We were playing well heading into the end stretch of the regular season when the first snow occurred. Since that time we have had to cram multiple games into the few school days we had available with few practices in between. The second snow storm has only added to our time off and right before the Region Tournament. With little time to prepare for the most important game of the year I am very frustrated at the timing of it all.

Then there is the other (kid) me. As a child growing up in Georgia snow came rarely, maybe once every other year or two. This meant whenever snow did occur it was a big deal. Fast-forward to the present and the kid in me still relishes the excitement of seeing those magical white flakes pouring down from the sky. In addition, I have two children which show the same level of exhilaration I did during times of snowy weather.

Therefore, I am torn by all of this weather generated time off. I guess as long as I can get the important school related items done; the kid in me can still enjoy the snow.

Thursday, February 13, 2014

sNOw Thank You

I can honestly say that I am not one of the teachers glued to the television or my phone waiting on a snow day to be announced. I love my job, I love my kids, and I certainly love being in the classroom. I want to be at school! I did take advantage of the break, but I haven't been doing very many school things. I have used my "off days" to catch up on a lot of personal tasks that have been put off as a result of being in school. I despise cold weather, so during this most recent snow day I was an absolute bear, and hibernated the entire time indoors, and didn't accomplish much of anything. I am also frustrated with the cold weather because I had a fun outdoor activity planned for my class this week, and now we have to move it indoors. Plus, if the proposal for "no make-up days" does not pass, I don't want to be in the classroom when it is nice outside.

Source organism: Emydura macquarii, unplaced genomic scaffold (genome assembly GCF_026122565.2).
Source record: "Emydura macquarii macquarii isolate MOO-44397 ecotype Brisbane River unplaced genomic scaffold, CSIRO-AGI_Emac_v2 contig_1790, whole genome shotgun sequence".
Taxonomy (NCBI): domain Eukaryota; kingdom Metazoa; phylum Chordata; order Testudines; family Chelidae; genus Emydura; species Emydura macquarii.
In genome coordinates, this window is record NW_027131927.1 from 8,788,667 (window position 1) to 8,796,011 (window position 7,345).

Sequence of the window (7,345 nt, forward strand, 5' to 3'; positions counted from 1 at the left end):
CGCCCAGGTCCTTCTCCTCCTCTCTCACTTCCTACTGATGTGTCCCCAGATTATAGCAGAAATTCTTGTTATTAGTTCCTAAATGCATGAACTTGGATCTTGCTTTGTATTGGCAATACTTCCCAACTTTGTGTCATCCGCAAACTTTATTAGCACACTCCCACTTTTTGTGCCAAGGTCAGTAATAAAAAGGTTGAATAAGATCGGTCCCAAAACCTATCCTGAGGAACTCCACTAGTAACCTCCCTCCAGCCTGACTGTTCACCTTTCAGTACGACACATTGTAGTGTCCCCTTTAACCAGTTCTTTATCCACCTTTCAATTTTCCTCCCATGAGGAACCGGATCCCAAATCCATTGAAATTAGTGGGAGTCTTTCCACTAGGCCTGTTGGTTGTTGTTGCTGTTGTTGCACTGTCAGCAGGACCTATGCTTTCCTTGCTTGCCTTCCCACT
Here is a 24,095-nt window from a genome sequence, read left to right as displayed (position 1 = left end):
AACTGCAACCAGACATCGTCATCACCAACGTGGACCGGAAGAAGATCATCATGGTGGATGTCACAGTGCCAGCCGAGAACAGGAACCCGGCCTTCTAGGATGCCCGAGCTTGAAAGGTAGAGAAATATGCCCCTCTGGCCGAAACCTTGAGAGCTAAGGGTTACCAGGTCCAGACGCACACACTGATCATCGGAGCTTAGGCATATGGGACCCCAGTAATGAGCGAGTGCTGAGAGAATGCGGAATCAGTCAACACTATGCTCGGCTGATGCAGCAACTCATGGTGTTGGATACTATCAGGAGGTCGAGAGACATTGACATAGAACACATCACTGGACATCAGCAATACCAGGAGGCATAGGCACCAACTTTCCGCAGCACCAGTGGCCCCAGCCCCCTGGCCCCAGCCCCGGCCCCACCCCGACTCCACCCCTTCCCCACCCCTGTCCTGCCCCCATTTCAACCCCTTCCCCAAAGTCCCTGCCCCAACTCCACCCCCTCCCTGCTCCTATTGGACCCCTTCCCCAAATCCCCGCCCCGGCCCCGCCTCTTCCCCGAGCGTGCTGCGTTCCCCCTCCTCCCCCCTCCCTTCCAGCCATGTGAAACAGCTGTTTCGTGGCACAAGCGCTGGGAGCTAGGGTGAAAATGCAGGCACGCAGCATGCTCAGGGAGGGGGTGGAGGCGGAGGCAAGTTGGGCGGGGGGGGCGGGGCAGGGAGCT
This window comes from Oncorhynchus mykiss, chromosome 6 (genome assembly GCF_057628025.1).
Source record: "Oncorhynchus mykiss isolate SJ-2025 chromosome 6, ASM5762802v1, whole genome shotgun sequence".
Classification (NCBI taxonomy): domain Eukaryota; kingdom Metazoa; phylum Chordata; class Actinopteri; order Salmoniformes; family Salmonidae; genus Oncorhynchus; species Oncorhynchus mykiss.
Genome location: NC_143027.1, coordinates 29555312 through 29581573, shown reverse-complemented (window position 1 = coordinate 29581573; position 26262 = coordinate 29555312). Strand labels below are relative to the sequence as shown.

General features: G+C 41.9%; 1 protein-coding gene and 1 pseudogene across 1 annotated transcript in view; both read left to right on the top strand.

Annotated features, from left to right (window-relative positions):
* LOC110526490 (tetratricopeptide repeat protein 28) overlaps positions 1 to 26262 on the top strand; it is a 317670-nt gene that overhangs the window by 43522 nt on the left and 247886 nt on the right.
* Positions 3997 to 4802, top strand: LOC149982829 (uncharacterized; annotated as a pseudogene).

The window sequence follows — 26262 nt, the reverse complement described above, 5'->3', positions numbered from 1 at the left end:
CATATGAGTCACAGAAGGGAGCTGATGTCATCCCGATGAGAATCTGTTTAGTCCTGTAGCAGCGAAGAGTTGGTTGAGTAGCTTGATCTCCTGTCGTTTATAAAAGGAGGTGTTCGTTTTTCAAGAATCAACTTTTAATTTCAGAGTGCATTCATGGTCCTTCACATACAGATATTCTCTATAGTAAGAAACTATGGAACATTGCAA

Snow Days.....very beneficial

The snow days have been very beneficial for me. I've put on my teacher hat to catch up on assignments and I'm eventually going to grade some papers that I've been procrastinating on finishing. When my teachers hat is off, one thing that I love to do when I have the chance to do it, is simply relax. One thing I love to do is take naps which is definitely out of the question during the school day. Something else that I do is watch football. Football is one of my passions and I love to simply scribble plays on paper and diagram them on my computer (Don't judge me haha). That is one of the most therapeutic activities that I love to do and I can't get enough of it!! One thing that I've been watching that I enjoy is the winter olympics. During years past that's something I haven't been able to focus on since we all work during the day. It's good to watch them without doing anything rather than grading papers or doing homework. Overall the snow days are not bad and I enjoy any time when I can "recharge" my batteries (Even though we will probably have to make them up at the end of the school year). I would rather the state be more safe than sorry!!!

Snow Days and Hats

The decision to close school on Tuesday was a little upsetting because nothing happened weather wise. I guess everyone was "snow shy" because of the previous disaster that caused students, administrators, and teachers to be stuck in school and parents to be stuck out on the roads. On the bright side of things, the time off has allowed me the opportunity to take off my teacher hat and put on my reading cap. I love to read and sadly I haven't had the opportunity since I started teaching. Over the past two days I read a 468 page novel. It was so nice to cuddle up on the couch with my dog and my fuzzy blanket and get lost in the pages. While the unscheduled time off from school brings its own set of issues, I put those worries aside and just READ. Today I am refreshed and ready to tackle lesson plans, blogs, and webpage assignments!